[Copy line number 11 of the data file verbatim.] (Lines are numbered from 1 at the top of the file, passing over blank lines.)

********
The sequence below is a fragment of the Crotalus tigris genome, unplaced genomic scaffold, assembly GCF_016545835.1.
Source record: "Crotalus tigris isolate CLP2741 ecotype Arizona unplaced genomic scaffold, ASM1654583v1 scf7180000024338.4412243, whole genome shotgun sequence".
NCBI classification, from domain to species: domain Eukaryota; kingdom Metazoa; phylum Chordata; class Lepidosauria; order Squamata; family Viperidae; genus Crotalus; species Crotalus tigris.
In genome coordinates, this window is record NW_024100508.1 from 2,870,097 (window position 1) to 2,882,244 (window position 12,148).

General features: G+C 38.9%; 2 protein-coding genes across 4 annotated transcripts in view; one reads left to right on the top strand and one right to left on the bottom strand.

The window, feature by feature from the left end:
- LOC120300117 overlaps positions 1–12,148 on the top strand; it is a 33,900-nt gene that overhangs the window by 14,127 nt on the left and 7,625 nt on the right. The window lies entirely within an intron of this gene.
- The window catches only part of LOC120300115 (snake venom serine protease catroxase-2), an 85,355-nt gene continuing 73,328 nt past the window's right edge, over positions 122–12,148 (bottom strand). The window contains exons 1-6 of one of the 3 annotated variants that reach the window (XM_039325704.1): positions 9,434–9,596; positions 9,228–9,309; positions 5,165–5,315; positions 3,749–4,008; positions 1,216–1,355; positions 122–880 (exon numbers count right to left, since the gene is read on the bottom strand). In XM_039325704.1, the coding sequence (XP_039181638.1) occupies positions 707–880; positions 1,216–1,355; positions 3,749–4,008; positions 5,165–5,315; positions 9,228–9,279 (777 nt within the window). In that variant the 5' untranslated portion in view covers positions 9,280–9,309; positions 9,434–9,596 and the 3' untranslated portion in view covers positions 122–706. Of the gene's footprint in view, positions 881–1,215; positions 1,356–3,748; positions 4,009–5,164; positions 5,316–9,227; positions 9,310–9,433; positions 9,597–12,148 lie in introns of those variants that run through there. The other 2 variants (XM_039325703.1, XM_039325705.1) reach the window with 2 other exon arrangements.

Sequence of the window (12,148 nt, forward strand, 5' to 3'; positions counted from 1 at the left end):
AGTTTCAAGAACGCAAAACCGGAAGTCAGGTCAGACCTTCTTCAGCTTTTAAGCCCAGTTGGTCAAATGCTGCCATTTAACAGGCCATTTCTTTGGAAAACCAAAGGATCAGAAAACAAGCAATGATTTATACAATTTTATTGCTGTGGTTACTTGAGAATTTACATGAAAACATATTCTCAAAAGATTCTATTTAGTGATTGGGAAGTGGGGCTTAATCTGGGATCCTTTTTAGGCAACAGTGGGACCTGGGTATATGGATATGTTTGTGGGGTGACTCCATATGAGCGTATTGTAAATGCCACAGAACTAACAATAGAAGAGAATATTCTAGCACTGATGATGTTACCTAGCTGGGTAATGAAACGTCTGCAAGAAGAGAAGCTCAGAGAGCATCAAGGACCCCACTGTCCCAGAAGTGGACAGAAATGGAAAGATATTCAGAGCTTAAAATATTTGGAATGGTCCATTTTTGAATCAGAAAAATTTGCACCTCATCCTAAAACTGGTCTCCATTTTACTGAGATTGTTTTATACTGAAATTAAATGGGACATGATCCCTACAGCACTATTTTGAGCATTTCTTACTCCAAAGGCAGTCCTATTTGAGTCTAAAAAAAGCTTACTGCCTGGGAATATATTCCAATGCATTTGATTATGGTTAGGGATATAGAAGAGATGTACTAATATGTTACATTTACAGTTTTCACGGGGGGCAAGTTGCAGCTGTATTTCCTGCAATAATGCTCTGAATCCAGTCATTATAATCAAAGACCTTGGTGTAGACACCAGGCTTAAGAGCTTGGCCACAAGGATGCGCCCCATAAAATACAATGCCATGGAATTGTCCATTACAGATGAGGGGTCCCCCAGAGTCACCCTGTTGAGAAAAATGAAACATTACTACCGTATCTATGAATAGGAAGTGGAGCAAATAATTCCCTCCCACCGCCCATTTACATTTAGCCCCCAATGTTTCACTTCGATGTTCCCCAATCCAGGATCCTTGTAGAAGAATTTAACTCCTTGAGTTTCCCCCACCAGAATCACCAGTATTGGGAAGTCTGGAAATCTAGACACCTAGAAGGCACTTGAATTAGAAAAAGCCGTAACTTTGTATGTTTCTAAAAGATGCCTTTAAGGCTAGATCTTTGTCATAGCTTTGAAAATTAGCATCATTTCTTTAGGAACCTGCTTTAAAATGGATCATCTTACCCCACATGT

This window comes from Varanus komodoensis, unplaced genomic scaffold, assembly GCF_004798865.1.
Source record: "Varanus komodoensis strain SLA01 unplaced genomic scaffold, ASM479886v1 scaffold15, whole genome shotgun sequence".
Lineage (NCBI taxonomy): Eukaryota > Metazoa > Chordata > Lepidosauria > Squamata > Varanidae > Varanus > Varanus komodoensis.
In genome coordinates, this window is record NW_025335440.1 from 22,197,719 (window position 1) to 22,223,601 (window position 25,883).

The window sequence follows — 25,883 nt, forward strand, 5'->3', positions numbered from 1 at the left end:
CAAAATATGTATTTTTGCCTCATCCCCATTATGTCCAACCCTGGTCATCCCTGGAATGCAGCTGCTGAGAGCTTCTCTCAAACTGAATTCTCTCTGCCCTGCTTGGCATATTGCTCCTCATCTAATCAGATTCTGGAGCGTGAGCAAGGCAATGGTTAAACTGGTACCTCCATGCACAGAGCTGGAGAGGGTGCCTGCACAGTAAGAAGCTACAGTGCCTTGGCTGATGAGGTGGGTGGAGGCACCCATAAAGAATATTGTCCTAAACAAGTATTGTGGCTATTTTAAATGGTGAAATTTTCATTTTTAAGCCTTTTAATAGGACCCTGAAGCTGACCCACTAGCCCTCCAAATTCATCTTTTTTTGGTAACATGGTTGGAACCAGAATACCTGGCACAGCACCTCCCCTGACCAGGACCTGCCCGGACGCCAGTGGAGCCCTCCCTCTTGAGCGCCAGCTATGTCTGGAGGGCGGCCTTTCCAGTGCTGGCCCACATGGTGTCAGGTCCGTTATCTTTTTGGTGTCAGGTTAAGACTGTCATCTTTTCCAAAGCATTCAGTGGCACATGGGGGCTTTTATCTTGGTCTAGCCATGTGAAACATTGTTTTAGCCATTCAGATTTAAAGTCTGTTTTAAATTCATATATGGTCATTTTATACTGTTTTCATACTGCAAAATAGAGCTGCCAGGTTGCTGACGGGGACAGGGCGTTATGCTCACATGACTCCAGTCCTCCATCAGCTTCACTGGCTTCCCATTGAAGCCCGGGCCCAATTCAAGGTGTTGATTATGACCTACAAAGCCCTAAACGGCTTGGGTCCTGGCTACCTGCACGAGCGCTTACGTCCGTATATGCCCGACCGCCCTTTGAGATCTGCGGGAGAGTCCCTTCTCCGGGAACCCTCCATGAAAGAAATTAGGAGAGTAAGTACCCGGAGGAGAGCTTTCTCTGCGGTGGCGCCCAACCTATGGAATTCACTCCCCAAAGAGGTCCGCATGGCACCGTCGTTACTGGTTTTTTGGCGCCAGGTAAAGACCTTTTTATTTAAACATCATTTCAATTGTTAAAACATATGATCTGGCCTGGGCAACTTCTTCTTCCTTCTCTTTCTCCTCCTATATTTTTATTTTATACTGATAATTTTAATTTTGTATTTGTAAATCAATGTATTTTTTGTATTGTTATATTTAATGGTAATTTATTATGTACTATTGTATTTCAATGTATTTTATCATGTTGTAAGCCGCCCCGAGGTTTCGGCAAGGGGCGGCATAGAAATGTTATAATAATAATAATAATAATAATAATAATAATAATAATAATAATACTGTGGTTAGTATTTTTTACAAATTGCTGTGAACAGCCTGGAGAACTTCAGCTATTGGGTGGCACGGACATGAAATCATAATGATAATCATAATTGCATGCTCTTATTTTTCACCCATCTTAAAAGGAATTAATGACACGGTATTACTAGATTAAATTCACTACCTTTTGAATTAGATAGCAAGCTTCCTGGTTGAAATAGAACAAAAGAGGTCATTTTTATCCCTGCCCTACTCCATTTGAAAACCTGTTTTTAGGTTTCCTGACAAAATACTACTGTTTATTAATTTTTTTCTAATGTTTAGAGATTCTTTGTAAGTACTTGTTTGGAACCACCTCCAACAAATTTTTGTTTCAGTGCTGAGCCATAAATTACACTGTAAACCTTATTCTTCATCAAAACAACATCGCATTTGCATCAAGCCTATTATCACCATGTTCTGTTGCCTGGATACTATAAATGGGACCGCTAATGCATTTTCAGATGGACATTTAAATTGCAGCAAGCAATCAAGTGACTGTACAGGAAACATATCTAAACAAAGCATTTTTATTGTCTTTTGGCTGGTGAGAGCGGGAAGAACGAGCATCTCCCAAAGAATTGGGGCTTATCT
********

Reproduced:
This window comes from Varanus komodoensis, unplaced genomic scaffold, assembly GCF_004798865.1.